And it goes also the other way around, as new words of a new language start slowly to have a meaning.

I was at Rotterdam Central Station some time ago, and they announced something about the high-speed train to Paris. The announcement was given first in Dutch, then in French and finally in English. To my surprise, when they gave the announcement in English what I thought was “They said that already!”. I had understood the part in Dutch almost without even realizing. It felt strange. I guess the weird and guttural noises did not sound that foreign anymore.

I don’t think that there’s only a loss then, if there really is one, in this confusion, in this in-betweenness. There’s for sure also something to gain in experiencing life in a different country and in a different language.

Moving from one place to the other, I’m not sure if I lost or gained something. Probably both things.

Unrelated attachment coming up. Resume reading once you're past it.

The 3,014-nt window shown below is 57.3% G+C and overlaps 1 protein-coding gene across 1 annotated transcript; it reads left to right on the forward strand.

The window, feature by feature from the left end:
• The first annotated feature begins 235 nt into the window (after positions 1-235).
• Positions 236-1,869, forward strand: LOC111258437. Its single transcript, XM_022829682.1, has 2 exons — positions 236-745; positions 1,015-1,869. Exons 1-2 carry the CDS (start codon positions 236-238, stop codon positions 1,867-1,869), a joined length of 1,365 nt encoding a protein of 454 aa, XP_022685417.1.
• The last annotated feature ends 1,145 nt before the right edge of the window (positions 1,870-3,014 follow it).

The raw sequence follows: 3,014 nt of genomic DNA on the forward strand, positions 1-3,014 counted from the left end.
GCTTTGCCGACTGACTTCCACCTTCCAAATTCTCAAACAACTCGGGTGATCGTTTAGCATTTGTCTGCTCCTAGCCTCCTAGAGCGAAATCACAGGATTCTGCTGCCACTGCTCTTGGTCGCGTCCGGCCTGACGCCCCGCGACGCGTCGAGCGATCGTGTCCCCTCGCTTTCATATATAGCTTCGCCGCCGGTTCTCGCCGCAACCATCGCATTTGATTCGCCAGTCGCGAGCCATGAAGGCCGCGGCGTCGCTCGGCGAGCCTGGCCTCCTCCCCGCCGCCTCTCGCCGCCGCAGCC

What I’m sure of is that I need a new corkscrew.

Babel on my mind

I now live in the Netherlands, and my knowledge of Dutch is just enough to answer “een beetje” when asked if I speak Dutch. And that’s about it!

So, I guess I won’t be blogging in Dutch.

What language then?

Italian? It’s my native language, after all. Spanish, French? No, I’d better not use a language I’m not so fluent in.

English? I’ve started writing this post in English, so I guess I’ve already decided which language I want to use.

I might switch to another one along the way though.

You never know. Non si sa mai.

Hopefully, I won’t get lost in translation!